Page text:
Which Clay for Clay Animation?

People often ask me what kind of clay I use, so here are my reviews of my three favourites. Clay

When I was looking for a clay to use in our children’s animation workshops, I tried a few different brands and types. The clay you use needs to be non-hardening modelling clay, so it can be reused and won’t harden. All clay eventually hardens a little over time, but pick a brand that is not designed to get hard (it will say on the label), and not one that is meant to go in the oven after sculpting, as the properties in our experience are different.

Belgrave

claymation belgrave clay rock paper video

Made with Belgrave clay

This is the first clay I used as it is often recommended by professional animators.

I find it is good to sculpt once it is warmed up, but it can be more challenging for children to use as it is quite hard. It can also crack quite easily so the surface needs to be smoothed out once the character is moulded. It is great for older children, teens and adults who are a little more experienced in character making, and those who need something more robust to animate with. Belgrave is available through specialist art shops.

Advantagesused by professional animators, holds its shape well, transfers less colour than other brands*, good value for money
Disadvantagesdifficult for young hands to sculpt, hard to mix together when combining colours

 

Plasticine

After trying a few different brands I found Plasticine to be a great combination of value for money and very easy to work with. It shapes and sculpts very easily for young animators. They can make large and small details and move their characters around with ease. For larger or thinner models, strength is a bit of an issue, but this can be rectified with supports.

Made with Plasticine

Claymation

Plasticine has now been tried and tested by almost 100 children in my workshops and works very well. It also comes in a great range of colours and is affordable in small or large packets. The only thing to watch is the transfer of colour, which can happen with a few different brands. See tips below to minimise this*. Plasticine is available through a few major suppliers, including Spotlight and Staples.

 

Advantages great for children to use, very easy to manipulate, great value for money
Disadvantages transfers colour*, falls over slightly more often than other brands so needs more supports

 

 

Micador

Micador is a more recent discovery. I had initially rejected it because of its difficulty to find in the quantities I needed for my workshops. Having eventually got my hands on it, it feels really nice to work with, holds it shape really well and is great for small hands. It is strong and needs less supports than Plasticine when working with larger characters.

Clay animation

Made with Micador clay

It looks great on camera, the colours are vibrant and it is really smooth. Of the three clays, this is my favourite for animation, and I shall be transitioning to this in my workshops now that I have found an educational supplier. Smaller quantities are available through art and craft shops. It is great for the young animator who is serious about their craft.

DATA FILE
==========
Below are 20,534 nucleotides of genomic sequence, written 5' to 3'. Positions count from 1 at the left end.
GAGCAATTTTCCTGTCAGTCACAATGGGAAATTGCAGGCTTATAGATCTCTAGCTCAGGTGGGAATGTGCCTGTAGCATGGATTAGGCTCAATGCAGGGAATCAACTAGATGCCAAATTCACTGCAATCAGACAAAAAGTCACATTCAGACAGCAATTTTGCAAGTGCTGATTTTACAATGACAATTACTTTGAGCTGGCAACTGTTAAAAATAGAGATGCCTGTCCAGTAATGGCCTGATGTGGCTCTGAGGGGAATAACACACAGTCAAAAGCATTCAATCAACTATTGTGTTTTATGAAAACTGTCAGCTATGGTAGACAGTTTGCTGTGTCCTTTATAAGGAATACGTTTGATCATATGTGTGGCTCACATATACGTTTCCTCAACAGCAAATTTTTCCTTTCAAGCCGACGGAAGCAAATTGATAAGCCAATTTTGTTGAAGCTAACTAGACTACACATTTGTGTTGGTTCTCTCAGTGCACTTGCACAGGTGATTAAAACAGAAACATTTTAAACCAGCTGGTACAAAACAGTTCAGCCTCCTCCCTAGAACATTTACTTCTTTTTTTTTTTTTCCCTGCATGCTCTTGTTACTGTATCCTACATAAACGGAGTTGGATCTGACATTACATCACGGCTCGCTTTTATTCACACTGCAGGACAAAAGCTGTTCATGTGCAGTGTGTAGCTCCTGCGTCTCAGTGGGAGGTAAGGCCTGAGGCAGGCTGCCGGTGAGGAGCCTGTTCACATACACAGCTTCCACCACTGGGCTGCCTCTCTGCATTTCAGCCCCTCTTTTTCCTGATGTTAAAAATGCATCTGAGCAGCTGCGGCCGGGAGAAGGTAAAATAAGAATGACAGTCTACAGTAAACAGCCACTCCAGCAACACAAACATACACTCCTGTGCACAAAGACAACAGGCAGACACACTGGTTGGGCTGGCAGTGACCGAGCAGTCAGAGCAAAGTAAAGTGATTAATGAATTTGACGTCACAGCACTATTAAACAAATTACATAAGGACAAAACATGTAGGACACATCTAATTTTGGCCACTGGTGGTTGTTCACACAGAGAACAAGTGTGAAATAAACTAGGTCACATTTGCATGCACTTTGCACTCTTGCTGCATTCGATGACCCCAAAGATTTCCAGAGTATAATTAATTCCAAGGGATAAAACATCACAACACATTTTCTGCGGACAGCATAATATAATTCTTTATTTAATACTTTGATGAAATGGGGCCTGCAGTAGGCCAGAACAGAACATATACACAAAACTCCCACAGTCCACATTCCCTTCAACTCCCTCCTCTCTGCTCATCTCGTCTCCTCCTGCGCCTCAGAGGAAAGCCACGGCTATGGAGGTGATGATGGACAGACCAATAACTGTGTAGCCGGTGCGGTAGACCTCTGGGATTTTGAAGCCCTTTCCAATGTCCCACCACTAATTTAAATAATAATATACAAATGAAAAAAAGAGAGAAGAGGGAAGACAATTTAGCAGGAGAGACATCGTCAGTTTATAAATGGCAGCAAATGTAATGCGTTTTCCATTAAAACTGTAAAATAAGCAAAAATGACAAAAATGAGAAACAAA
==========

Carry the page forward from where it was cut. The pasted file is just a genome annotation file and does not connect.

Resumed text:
Advantages – really great for kids to work with, easy to manipulate, holds its shape well, good value for money
Disadvantagesdarker clays transfer colour*

 

*When working with clay, especially in dark colours, sometimes some colour can transfer onto surfaces and hands. Place paper down on your working surfaces and protect clothes, wash your hands and utensils when changing between colours so that the colours don’t mix together.

Belgrave is the clay used by an animator friend of mine, Rachel Beaney for her SpaceDog adventures.



Lotti Kershaw is a former integration aide/education support officer who has a background in broadcast television Learn filmmaking from an industry professionaland runs her own video production company. She started Rock Paper Video to teach filmmaking and animation skills to children, so they can tell their own stories and make their own movies.

She is passionate about bringing video, special effects and animation into schools, and linking her incursions and resources to required curriculum outcomes, enabling teachers to teach media arts and cross-curricular activities through filmmaking. 

Lotti has worked in broadcast television in the UK, on programs for the BBC and major network television channels. She has credits on various TV programs, and has worked in many genres including documentary, drama, music, entertainment, live talk shows, reality TV, music programs and feature film, at different stages of the production process from pre-production to post production and even broadcast.

Rock Paper Video runs film making and animation workshops for children. See our latest workshops here